Sentimental Versioning

Version One dot Oh, okay then.

by Dominic Tarr

Some version number systems aspire to merely label changes in an interface, but there is much in the human experience that lies outside of this. Sometimes a version is just a number, but sometimes what we really want is a poem.

Semver has a spec, but Sentimental Versioning has not a spec, but a guide; just some whimsical suggestions. If you use sentimental versioning you should not copy another sentimental versioning system. You should do something creative and original. You may explain the system you create, if the beauty is enhanced by understanding it. You may just improvise new numbers from your mood on that day. The only important thing, is that the version number must be meaningful to you, the author.

Interpreting the previous paragraph according to the specific meanings defined in RFC2119 for “should”, “should not”, “may”, and “must” is entirely optional.


Following are some projects that use sentimental versioning. Draw inspiration from the way their version numbers express intangible aspects of the project, and are a work of art on their own.


by Ryan Dahl

node.js is like a rebellious teenager. It skips class and plays in a punk rock band - yet still gets straight A’s. Its versioning system expresses its dual nature beautifully. Version numbers alternate between even and odd, and between stable and unstable. In unstable versions node makes its own rules and sticks it to the man. In stable versions node wears a long sleeve shirt over its tattoos and works at fortune 500 companies (fighting the system from the inside?). Some critics say that node is part of the establishment now, citing that it’s been a very long time since its last album was released, version 0.12 having been in the works for over a year. While this accusation may carry some weight, you cannot put a time frame on creativity, and you must admit that node’s use of sentimental versioning is a beautiful expression of its own internal conflicts.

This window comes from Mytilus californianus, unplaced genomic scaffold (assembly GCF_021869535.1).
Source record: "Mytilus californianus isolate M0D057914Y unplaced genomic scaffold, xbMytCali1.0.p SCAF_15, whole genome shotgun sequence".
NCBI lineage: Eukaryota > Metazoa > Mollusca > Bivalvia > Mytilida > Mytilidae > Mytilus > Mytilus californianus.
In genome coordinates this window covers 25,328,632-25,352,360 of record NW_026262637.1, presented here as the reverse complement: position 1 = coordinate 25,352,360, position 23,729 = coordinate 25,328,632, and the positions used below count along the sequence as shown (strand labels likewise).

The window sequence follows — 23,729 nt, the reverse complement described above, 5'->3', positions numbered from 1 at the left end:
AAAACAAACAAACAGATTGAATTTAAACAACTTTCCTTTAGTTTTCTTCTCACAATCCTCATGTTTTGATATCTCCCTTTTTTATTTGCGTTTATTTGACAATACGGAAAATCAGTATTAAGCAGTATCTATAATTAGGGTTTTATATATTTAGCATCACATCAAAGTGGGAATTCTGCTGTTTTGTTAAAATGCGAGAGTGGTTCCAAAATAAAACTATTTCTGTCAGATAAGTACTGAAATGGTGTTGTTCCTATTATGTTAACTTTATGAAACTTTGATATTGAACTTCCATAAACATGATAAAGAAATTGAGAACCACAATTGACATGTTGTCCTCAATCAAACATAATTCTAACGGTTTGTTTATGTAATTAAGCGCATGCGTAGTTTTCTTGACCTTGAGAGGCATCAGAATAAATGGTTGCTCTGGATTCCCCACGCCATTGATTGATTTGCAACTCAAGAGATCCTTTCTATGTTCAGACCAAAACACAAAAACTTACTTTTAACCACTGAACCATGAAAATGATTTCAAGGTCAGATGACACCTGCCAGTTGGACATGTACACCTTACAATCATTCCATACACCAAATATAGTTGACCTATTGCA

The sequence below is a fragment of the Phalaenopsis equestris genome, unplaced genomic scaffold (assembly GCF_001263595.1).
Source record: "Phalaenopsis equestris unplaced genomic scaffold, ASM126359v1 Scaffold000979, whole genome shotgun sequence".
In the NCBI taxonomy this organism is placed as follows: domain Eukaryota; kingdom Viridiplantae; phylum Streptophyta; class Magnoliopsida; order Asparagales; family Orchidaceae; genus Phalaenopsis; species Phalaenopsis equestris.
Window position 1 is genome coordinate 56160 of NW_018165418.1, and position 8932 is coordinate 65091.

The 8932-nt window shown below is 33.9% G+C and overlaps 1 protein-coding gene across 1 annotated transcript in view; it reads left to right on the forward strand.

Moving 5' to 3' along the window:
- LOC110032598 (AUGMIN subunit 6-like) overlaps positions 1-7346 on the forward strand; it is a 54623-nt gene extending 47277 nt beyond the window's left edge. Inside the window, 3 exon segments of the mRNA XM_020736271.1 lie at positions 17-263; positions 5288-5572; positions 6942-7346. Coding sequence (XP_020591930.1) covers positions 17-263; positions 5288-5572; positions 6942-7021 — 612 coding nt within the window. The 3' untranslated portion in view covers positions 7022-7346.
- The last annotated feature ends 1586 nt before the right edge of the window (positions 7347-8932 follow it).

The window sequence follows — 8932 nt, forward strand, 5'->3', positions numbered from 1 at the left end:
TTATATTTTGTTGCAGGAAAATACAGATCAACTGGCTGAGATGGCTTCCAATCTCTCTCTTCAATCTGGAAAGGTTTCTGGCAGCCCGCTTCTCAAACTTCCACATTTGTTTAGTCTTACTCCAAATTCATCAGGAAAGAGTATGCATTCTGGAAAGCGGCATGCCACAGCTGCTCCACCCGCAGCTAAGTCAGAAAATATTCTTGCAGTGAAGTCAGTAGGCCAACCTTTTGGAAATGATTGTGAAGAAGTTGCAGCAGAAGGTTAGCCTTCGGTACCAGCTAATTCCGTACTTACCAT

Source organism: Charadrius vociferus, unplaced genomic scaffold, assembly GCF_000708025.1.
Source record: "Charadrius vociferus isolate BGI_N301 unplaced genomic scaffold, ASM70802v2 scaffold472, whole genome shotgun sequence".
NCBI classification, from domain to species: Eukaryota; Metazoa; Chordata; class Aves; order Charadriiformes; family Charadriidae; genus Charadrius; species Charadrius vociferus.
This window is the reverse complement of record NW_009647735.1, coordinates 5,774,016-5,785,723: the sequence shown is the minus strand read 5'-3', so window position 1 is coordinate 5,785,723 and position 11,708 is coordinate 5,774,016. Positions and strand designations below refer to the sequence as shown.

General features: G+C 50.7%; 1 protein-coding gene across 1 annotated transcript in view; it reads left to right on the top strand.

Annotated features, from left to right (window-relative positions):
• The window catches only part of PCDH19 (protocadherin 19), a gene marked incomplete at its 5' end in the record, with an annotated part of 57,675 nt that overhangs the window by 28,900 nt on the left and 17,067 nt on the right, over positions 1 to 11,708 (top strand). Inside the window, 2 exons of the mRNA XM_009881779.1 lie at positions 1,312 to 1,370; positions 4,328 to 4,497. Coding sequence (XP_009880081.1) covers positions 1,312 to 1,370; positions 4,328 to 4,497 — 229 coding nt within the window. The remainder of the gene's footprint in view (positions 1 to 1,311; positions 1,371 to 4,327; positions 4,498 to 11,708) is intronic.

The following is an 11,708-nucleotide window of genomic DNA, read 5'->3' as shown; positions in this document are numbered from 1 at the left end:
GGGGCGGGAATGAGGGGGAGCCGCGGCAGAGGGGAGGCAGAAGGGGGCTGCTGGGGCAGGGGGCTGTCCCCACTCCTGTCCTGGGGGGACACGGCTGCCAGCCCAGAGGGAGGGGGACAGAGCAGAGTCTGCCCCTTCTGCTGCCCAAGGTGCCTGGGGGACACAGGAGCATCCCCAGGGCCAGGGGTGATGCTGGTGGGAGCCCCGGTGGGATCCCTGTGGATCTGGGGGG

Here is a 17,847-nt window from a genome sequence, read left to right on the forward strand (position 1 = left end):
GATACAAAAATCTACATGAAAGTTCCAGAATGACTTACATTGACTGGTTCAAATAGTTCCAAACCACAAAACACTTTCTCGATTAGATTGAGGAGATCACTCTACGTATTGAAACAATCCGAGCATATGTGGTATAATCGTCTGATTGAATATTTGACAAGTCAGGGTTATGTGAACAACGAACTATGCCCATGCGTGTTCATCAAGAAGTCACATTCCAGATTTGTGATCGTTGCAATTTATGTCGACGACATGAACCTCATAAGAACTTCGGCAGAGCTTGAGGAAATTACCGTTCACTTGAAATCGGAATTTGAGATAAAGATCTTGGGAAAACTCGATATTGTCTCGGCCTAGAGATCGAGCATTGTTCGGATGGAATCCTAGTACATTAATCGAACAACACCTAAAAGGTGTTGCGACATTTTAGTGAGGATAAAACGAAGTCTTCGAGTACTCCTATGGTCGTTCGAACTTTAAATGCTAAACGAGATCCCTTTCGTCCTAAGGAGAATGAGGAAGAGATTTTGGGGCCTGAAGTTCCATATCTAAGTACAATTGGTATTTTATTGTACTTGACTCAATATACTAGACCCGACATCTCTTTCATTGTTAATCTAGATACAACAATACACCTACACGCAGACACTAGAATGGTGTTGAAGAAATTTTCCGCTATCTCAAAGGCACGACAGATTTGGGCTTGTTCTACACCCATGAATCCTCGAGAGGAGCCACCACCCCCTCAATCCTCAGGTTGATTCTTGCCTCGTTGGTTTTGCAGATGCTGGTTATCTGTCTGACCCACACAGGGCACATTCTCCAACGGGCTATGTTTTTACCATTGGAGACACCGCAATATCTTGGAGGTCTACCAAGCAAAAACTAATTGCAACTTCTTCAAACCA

by Jeremy Ashkenas

Jeremy calls his versioning system romantic (which is very sentimental of him) It looks like semver (major.minor.patch), but with a personal meaning. For him, a patch is a change you probably won’t notice, and a minor change is when you change it a little bit. A major change is when you make a major release (notice the circular definition!). A major change can be anything or nothing. He says every change should be backwards compatible. But what does “backwards compatible” mean to Jeremy? That is up to you to decide. Jeremy’s use of sentimental versioning expresses how backbone is his masterpiece, and he, its master.

TeX and Metafont

by Donald Knuth

In his seminal text layout system, TeX, and his equally brilliant typeface design system, METAFONT, Donald uses a versioning number system that asymptotically approaches perfection. The version numbers of TeX approach π (the current version is 3.14159265) and the version numbers of METAFONT approach e. It has been prophesied that the last change not be made until after the day Donald ascends to heaven on a shining cloud. At that point, Donald will make one last ssh connection down from heaven to his server at Stanford University and set the version number unto π exactly. At that point all remaining bugs will be declared features, and the output from TeX will remain the same for all eternity.


What ever happens, not everyone will understand your intentions, possibly your genius will not be recognized within your lifetime. But we did not choose the life of the artist for fame and certainly not for fortune - But rather, a dedication to aesthetic beauty and self expression.

In this spirit, go forth, and create beautiful versions!.